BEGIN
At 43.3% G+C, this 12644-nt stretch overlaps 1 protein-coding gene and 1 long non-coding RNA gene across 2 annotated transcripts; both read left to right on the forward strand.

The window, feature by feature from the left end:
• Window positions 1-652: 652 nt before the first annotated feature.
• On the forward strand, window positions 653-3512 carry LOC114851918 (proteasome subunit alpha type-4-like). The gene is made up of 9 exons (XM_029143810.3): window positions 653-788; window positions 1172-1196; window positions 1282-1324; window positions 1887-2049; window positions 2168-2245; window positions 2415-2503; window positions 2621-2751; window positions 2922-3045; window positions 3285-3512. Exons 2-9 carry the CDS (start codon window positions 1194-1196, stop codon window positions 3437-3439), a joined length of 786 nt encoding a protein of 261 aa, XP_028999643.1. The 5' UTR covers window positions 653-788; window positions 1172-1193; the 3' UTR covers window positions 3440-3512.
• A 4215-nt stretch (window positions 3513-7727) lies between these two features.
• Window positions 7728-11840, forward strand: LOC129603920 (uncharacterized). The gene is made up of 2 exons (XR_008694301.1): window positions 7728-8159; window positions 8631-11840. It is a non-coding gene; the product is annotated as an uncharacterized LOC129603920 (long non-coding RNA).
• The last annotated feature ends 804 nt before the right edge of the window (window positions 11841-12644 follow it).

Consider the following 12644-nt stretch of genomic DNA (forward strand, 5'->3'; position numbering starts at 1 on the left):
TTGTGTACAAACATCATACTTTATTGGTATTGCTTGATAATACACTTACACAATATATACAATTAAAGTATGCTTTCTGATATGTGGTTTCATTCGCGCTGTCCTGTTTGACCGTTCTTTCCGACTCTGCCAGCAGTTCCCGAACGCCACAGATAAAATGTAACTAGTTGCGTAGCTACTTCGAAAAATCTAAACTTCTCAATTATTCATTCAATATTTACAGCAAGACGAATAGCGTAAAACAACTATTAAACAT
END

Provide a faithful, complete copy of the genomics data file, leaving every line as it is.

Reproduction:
At 43.3% G+C, this 12644-nt stretch overlaps 1 protein-coding gene and 1 long non-coding RNA gene across 2 annotated transcripts; both read left to right on the forward strand.

The window, feature by feature from the left end:
• Window positions 1-652: 652 nt before the first annotated feature.
• On the forward strand, window positions 653-3512 carry LOC114851918 (proteasome subunit alpha type-4-like). The gene is made up of 9 exons (XM_029143810.3): window positions 653-788; window positions 1172-1196; window positions 1282-1324; window positions 1887-2049; window positions 2168-2245; window positions 2415-2503; window positions 2621-2751; window positions 2922-3045; window positions 3285-3512. Exons 2-9 carry the CDS (start codon window positions 1194-1196, stop codon window positions 3437-3439), a joined length of 786 nt encoding a protein of 261 aa, XP_028999643.1. The 5' UTR covers window positions 653-788; window positions 1172-1193; the 3' UTR covers window positions 3440-3512.
• A 4215-nt stretch (window positions 3513-7727) lies between these two features.
• Window positions 7728-11840, forward strand: LOC129603920 (uncharacterized). The gene is made up of 2 exons (XR_008694301.1): window positions 7728-8159; window positions 8631-11840. It is a non-coding gene; the product is annotated as an uncharacterized LOC129603920 (long non-coding RNA).
• The last annotated feature ends 804 nt before the right edge of the window (window positions 11841-12644 follow it).

Consider the following 12644-nt stretch of genomic DNA (forward strand, 5'->3'; position numbering starts at 1 on the left):
TTGTGTACAAACATCATACTTTATTGGTATTGCTTGATAATACACTTACACAATATATACAATTAAAGTATGCTTTCTGATATGTGGTTTCATTCGCGCTGTCCTGTTTGACCGTTCTTTCCGACTCTGCCAGCAGTTCCCGAACGCCACAGATAAAATGTAACTAGTTGCGTAGCTACTTCGAAAAATCTAAACTTCTCAATTATTCATTCAATATTTACAGCAAGACGAATAGCGTAAAACAACTATTAAACAT